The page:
External: Sufficient orders are available with the exporters for the coming months and it is expected that the export sector will perform better in recovery. In November 2020, exports of goods and services are expected to reach around 2.3 billion US (but in a broad margin of 2.1 around 4.1 billion US$ (within a wide probability margin of 3.5 to 4.8 billion US Regarding remittances inflows deficit in goods and services.

Fiscal: Fiscal performance for Q1 FY 2021 was quite satisfactory however challenges still persist due to recent increase in number of corona virus cases. The government continues to concentrate on expenditures related to COVID, both for economic revival and social relief, so it can build pressure on the expenditure side and increase public spending.

On the revenues side, FBR tax collection performed better in the wake of activities during the first four months of current fiscal year. However, with the increase I COVID infection and related containment measures, slower economic activities in services sectors may slightly impact revenue collection in Q2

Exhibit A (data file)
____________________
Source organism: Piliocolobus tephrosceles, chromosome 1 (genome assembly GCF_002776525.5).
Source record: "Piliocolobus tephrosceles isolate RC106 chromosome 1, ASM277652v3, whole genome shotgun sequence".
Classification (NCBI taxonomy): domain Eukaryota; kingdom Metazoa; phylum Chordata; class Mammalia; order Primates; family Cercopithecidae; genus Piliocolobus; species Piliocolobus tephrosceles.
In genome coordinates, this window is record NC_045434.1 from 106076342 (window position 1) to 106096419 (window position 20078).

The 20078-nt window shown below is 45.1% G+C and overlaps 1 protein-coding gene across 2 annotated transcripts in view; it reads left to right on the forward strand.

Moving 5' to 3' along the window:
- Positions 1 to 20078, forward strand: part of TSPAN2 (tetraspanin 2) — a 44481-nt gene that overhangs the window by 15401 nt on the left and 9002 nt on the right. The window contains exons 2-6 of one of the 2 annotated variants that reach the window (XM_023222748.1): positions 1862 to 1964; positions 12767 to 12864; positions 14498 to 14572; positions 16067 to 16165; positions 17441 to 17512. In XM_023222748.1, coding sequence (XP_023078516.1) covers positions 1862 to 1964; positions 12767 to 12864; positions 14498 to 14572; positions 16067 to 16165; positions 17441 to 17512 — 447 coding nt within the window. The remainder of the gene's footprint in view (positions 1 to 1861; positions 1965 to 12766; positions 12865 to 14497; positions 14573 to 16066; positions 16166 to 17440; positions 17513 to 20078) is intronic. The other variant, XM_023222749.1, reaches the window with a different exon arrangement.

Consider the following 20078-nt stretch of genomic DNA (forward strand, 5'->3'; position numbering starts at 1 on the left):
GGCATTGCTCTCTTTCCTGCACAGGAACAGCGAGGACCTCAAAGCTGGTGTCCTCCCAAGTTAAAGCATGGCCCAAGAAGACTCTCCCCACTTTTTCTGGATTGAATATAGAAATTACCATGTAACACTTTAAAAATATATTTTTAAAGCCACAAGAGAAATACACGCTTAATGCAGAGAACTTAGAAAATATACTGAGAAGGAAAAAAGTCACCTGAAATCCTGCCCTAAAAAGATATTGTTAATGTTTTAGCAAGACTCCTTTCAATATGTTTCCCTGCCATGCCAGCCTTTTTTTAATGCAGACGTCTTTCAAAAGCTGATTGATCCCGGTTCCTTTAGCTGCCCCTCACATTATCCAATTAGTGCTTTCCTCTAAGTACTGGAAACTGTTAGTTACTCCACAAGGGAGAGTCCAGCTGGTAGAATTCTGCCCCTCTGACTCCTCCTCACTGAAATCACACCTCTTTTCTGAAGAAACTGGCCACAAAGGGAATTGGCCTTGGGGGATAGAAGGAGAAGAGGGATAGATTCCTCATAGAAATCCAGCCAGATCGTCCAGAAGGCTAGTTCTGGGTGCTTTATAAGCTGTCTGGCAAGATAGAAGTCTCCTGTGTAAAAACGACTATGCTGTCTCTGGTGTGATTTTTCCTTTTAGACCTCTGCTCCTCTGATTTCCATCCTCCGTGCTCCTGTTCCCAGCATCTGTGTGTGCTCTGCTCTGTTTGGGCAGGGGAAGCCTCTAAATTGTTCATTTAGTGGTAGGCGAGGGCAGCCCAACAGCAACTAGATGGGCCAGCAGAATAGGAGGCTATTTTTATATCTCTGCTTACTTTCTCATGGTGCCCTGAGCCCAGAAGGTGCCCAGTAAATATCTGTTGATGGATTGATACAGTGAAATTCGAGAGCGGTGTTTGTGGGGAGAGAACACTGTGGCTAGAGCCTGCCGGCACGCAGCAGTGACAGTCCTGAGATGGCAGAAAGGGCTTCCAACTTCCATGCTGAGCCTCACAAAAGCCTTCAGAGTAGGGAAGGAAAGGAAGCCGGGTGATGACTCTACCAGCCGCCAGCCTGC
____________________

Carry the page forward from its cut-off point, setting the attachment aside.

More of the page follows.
Regarding way forward, the report stated that Pakistan economy is underway of recovery. The MEI shows strong growth in the first four months of the current FY. Furthermore, based on current information, no significant deterioration in the balance of trade in goods and services is expected. Also, the inflow of workers remittances remains strong. Therefore, the recovery may preserve.

External balance implies the prospect for a stable exchange rate in the near term, which may contribute, in addition to specific Government measures, to reduce inflationary pressures.

A major risk to this scenario of economic recovery is the upsurge of COVID-19 infections, all over the world and also, to a lesser degree, in follows that economic growth year. Like governments in other parts of the world, Pakistan government is also intended to preserve the health of the people by imposing a number of restrictions in some sectors and areas of the economy.

The effects on the economic outlook will depend on the intensity and duration of these restrictions. But specific well-designed government policies may soften the economic burden of these necessary restrictions.

On the other hand, very recent world-wide communications regarding the production of several very successful new vaccines may open the scope for opening a back-to normal path in the near future. These developments may boost business and consumer confidence and further enhance economic growth, it concluded.